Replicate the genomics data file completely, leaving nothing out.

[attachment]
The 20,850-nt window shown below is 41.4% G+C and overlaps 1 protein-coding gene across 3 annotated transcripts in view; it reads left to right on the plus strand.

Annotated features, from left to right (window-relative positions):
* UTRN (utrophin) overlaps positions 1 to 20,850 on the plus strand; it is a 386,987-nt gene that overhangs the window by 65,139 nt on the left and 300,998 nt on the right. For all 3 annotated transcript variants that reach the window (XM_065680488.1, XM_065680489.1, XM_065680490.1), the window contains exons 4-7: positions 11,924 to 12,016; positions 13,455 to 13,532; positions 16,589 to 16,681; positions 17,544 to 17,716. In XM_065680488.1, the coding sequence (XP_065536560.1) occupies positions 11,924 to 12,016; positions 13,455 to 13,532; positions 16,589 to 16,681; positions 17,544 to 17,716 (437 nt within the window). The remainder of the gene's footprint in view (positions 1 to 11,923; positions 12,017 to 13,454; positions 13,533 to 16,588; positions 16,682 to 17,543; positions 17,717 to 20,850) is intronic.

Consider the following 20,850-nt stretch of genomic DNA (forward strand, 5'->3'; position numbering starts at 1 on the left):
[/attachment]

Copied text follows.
The 20,850-nt window shown below is 41.4% G+C and overlaps 1 protein-coding gene across 3 annotated transcripts in view; it reads left to right on the plus strand.

Annotated features, from left to right (window-relative positions):
* UTRN (utrophin) overlaps positions 1 to 20,850 on the plus strand; it is a 386,987-nt gene that overhangs the window by 65,139 nt on the left and 300,998 nt on the right. For all 3 annotated transcript variants that reach the window (XM_065680488.1, XM_065680489.1, XM_065680490.1), the window contains exons 4-7: positions 11,924 to 12,016; positions 13,455 to 13,532; positions 16,589 to 16,681; positions 17,544 to 17,716. In XM_065680488.1, the coding sequence (XP_065536560.1) occupies positions 11,924 to 12,016; positions 13,455 to 13,532; positions 16,589 to 16,681; positions 17,544 to 17,716 (437 nt within the window). The remainder of the gene's footprint in view (positions 1 to 11,923; positions 12,017 to 13,454; positions 13,533 to 16,588; positions 16,682 to 17,543; positions 17,717 to 20,850) is intronic.

Consider the following 20,850-nt stretch of genomic DNA (forward strand, 5'->3'; position numbering starts at 1 on the left):